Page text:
Description

CAD/Gaming Machine

Update: Thanks for all of the feedback. Shortly I plan on upgrading to 32GB of RAM to utilize the quad channel. As far as the processor goes, I felt that this one offered the best performance for the money. In addition to the RAM, I will be buying 2 more hard drives and set them up mostly likely in raid 5.

As for the concerns about the carpet, the case has some nice legs which promote great airflow (one of the reasons I picked it, along with its hotswap slot) especially with the 240 mm case fan I added to the side panel. There is an additional fan slot on top that I have not used yet.

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Comments

  • 82 months ago
  • 2 points

Are you planning to upgrade to even more memory soon? The X79 chipset on your motherboard is only using half of its memory controller channels. I might have chosen to use 4x4GB memory rather than 2x8GB to get better performance with 16GB total memory.

I second the request for more photos of the inside.

Overall, I still like the direction you are headed for a CAD capable system.

  • 82 months ago
  • 1 point

Thank you for your recommendation, eventually I plan on maxing out to 64 GB of memory but not for a bit. I will be posting some pictures of the inside shortly.

  • 82 months ago
  • 0 points

Yes indeed this chipset is Quad channel which means to fully take advantage of its memory lane and speed you need 4 sticks of memory ;) good call!

  • 82 months ago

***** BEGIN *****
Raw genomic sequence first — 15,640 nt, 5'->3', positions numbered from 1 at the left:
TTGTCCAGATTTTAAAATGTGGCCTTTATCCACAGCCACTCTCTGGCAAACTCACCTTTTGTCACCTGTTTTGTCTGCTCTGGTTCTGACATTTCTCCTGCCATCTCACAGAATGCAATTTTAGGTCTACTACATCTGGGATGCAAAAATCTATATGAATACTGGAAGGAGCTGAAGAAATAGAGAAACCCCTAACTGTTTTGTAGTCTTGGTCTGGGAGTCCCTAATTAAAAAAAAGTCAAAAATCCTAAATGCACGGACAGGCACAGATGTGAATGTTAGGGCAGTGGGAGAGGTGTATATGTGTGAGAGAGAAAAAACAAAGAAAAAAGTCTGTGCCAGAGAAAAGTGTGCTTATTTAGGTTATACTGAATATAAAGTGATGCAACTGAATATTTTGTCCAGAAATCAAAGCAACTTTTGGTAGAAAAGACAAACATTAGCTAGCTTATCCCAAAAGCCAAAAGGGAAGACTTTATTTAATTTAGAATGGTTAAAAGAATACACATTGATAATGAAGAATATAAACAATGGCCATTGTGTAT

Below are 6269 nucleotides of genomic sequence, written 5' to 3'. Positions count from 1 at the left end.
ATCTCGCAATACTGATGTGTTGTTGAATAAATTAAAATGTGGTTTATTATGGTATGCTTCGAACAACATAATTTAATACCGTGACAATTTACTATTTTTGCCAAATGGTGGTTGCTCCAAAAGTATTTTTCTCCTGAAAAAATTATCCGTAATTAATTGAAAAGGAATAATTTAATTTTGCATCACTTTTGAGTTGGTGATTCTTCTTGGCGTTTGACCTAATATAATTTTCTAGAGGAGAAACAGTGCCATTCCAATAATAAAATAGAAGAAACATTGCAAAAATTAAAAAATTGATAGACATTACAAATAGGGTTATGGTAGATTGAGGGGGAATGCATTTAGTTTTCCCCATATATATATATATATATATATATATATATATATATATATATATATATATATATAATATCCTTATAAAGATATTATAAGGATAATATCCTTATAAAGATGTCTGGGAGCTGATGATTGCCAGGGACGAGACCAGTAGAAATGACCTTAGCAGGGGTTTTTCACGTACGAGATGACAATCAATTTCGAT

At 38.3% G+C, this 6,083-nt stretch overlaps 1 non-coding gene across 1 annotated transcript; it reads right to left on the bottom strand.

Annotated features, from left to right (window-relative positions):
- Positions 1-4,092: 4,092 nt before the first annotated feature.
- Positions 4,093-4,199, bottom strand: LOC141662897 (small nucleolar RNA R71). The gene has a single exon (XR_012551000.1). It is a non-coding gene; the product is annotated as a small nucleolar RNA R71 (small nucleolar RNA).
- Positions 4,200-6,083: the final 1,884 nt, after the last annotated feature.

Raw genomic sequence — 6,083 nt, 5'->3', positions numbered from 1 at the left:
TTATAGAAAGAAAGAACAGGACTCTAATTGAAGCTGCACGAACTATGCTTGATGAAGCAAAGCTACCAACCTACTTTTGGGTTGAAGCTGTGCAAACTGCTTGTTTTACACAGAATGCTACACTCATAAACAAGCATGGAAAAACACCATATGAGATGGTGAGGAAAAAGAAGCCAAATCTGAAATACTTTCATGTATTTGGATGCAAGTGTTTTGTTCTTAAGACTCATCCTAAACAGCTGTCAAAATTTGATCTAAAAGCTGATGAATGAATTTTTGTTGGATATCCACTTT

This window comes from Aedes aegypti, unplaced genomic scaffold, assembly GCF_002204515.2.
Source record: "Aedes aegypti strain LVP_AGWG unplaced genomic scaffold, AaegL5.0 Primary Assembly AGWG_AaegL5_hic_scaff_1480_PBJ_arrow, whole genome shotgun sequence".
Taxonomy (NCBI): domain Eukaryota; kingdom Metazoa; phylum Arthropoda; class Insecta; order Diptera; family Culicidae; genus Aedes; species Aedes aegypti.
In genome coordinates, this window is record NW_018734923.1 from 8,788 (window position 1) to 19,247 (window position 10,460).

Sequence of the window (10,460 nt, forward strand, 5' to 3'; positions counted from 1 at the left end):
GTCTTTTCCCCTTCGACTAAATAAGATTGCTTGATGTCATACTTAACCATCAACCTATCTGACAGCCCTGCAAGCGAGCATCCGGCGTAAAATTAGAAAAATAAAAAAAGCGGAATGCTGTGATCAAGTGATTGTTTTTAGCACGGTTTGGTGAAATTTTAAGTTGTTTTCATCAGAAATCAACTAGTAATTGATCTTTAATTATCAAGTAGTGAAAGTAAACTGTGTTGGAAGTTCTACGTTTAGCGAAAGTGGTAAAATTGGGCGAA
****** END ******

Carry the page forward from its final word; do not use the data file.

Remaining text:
• 0 points

I was looking into this a little earlier since I noticed the same thing, and correct me if I'm wrong, but from what I understand, unless the memory itself is slow and is a bottleneck in itself than there is little to no actual gain from running RAM quad-channel, similar to the PCI-E cards in 16x vs 8x thing.

  • 82 months ago
  • 4 points

Tell me you didn't just directly quote IamApropos and mention there is no need to put your PCI-E card in the 16x slot :) Oh you got it coming when he reads that... :)

  • 82 months ago
  • 1 point

You're hilarious though I don't fully disagree with what saw1833 is pointing out. There is not a significant benefit from putting a single card in the top most slot but logically it makes no sense to not run your system as optimal and as best as possible. Even if the gain is not significant. That goes for the memory as well as the pci-e lanes. We currently aren't even fully utilizing all of the bandwidth in PCI-E lanes but we can see with limited memory bus on some cards cough 660 tier that builders who choose such routes really shouldn't push the boundaries if they want to fully utilize their machines.

  • 82 months ago
  • 1 point

Not my intention no, simply stating that 16x shows no notable gains over 8x. :P

  • 82 months ago
  • 1 point